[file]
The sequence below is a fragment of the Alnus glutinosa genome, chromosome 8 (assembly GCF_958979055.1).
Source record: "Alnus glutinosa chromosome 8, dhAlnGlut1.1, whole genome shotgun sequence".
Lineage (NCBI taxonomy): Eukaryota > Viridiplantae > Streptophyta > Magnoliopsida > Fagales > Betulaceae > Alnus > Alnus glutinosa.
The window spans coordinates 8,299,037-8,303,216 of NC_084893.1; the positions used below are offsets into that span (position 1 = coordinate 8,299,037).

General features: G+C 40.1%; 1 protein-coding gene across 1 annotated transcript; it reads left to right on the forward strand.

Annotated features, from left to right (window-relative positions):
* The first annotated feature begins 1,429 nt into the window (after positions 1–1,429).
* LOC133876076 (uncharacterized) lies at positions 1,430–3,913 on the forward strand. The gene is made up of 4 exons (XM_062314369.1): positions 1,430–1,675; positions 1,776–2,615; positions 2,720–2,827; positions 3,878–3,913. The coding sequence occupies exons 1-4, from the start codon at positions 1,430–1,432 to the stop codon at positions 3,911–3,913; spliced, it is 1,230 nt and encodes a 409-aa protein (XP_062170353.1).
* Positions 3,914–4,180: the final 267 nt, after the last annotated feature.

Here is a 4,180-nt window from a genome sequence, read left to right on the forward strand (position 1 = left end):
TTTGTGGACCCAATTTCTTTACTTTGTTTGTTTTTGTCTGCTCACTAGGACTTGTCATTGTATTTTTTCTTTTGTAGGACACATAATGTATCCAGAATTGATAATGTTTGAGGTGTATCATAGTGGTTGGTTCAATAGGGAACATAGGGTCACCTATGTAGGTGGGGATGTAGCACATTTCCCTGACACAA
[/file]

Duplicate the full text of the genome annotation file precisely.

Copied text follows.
The sequence below is a fragment of the Alnus glutinosa genome, chromosome 8 (assembly GCF_958979055.1).
Source record: "Alnus glutinosa chromosome 8, dhAlnGlut1.1, whole genome shotgun sequence".
Lineage (NCBI taxonomy): Eukaryota > Viridiplantae > Streptophyta > Magnoliopsida > Fagales > Betulaceae > Alnus > Alnus glutinosa.
The window spans coordinates 8,299,037-8,303,216 of NC_084893.1; the positions used below are offsets into that span (position 1 = coordinate 8,299,037).

General features: G+C 40.1%; 1 protein-coding gene across 1 annotated transcript; it reads left to right on the forward strand.

Annotated features, from left to right (window-relative positions):
* The first annotated feature begins 1,429 nt into the window (after positions 1–1,429).
* LOC133876076 (uncharacterized) lies at positions 1,430–3,913 on the forward strand. The gene is made up of 4 exons (XM_062314369.1): positions 1,430–1,675; positions 1,776–2,615; positions 2,720–2,827; positions 3,878–3,913. The coding sequence occupies exons 1-4, from the start codon at positions 1,430–1,432 to the stop codon at positions 3,911–3,913; spliced, it is 1,230 nt and encodes a 409-aa protein (XP_062170353.1).
* Positions 3,914–4,180: the final 267 nt, after the last annotated feature.

Here is a 4,180-nt window from a genome sequence, read left to right on the forward strand (position 1 = left end):
TTTGTGGACCCAATTTCTTTACTTTGTTTGTTTTTGTCTGCTCACTAGGACTTGTCATTGTATTTTTTCTTTTGTAGGACACATAATGTATCCAGAATTGATAATGTTTGAGGTGTATCATAGTGGTTGGTTCAATAGGGAACATAGGGTCACCTATGTAGGTGGGGATGTAGCACATTTCCCTGACACAA